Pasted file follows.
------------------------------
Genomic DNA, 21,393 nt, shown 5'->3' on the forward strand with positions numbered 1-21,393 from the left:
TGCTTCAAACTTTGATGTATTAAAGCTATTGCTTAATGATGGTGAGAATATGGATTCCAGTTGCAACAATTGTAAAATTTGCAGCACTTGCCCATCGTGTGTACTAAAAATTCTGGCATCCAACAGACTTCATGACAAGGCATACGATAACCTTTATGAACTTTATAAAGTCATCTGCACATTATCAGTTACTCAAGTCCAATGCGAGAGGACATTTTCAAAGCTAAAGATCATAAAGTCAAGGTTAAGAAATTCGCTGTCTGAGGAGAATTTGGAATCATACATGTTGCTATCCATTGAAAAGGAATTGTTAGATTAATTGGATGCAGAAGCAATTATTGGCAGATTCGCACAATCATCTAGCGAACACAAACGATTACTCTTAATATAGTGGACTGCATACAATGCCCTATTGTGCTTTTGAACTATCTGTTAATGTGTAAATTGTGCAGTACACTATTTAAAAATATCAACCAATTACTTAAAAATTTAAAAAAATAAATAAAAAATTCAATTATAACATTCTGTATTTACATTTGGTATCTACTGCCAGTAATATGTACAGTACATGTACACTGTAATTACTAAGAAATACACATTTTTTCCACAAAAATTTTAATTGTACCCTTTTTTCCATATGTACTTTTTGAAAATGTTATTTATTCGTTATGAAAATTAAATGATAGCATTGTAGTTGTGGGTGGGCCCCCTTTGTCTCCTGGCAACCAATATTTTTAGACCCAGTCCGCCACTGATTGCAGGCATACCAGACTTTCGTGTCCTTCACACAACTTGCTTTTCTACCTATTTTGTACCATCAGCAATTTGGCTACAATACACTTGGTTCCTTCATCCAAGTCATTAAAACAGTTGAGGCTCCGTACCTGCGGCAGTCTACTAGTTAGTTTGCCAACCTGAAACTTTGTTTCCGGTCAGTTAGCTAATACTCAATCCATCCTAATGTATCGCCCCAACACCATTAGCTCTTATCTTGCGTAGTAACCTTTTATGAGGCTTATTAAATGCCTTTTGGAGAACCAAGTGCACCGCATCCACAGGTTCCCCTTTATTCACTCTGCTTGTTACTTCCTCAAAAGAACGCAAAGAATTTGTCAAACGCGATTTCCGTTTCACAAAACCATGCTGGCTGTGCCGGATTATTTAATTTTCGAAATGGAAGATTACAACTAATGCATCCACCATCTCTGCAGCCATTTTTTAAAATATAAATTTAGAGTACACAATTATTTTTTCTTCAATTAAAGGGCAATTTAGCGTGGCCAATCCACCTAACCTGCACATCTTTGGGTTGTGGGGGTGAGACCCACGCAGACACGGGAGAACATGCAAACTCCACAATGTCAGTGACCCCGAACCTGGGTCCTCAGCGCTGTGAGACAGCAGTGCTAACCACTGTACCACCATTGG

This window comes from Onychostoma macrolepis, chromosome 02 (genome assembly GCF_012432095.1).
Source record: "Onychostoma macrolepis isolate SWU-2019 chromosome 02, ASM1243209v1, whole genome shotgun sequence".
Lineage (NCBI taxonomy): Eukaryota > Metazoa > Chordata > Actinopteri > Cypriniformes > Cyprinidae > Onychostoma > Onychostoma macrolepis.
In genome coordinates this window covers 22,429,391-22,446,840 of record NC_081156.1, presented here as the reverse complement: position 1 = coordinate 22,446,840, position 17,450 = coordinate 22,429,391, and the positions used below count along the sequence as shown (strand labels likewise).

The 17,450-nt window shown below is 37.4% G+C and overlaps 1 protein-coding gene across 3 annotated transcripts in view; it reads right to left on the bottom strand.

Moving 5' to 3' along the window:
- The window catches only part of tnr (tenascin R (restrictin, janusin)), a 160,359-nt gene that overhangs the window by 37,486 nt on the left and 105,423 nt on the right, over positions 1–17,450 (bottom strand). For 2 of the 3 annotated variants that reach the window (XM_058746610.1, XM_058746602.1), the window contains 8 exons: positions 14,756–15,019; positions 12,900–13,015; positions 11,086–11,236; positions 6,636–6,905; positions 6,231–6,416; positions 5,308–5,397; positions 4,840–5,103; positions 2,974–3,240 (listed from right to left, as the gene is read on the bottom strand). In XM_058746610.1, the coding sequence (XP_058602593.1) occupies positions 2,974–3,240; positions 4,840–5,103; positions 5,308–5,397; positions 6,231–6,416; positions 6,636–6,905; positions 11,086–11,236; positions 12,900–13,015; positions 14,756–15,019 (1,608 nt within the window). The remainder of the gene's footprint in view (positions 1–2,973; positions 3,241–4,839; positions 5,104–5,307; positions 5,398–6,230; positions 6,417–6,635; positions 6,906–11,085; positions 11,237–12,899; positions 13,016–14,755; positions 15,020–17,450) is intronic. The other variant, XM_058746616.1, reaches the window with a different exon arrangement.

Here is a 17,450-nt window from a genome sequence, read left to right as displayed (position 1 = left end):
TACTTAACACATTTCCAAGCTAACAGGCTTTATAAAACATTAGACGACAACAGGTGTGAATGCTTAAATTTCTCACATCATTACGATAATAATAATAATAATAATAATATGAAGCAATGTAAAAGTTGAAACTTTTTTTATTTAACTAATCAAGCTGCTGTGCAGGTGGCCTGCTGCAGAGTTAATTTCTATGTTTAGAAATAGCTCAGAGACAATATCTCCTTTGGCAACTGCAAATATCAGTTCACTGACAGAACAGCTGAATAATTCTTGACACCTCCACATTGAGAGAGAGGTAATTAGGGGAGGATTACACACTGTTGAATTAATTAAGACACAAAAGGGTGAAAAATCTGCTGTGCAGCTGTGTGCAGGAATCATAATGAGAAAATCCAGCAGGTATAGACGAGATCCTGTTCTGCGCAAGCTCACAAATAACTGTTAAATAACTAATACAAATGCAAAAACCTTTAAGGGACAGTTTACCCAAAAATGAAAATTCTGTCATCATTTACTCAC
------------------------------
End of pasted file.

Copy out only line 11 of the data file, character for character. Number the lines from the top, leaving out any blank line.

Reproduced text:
TACTTAACACATTTCCAAGCTAACAGGCTTTATAAAACATTAGACGACAACAGGTGTGAATGCTTAAATTTCTCACATCATTACGATAATAATAATAATAATAATAATATGAAGCAATGTAAAAGTTGAAACTTTTTTTATTTAACTAATCAAGCTGCTGTGCAGGTGGCCTGCTGCAGAGTTAATTTCTATGTTTAGAAATAGCTCAGAGACAATATCTCCTTTGGCAACTGCAAATATCAGTTCACTGACAGAACAGCTGAATAATTCTTGACACCTCCACATTGAGAGAGAGGTAATTAGGGGAGGATTACACACTGTTGAATTAATTAAGACACAAAAGGGTGAAAAATCTGCTGTGCAGCTGTGTGCAGGAATCATAATGAGAAAATCCAGCAGGTATAGACGAGATCCTGTTCTGCGCAAGCTCACAAATAACTGTTAAATAACTAATACAAATGCAAAAACCTTTAAGGGACAGTTTACCCAAAAATGAAAATTCTGTCATCATTTACTCAC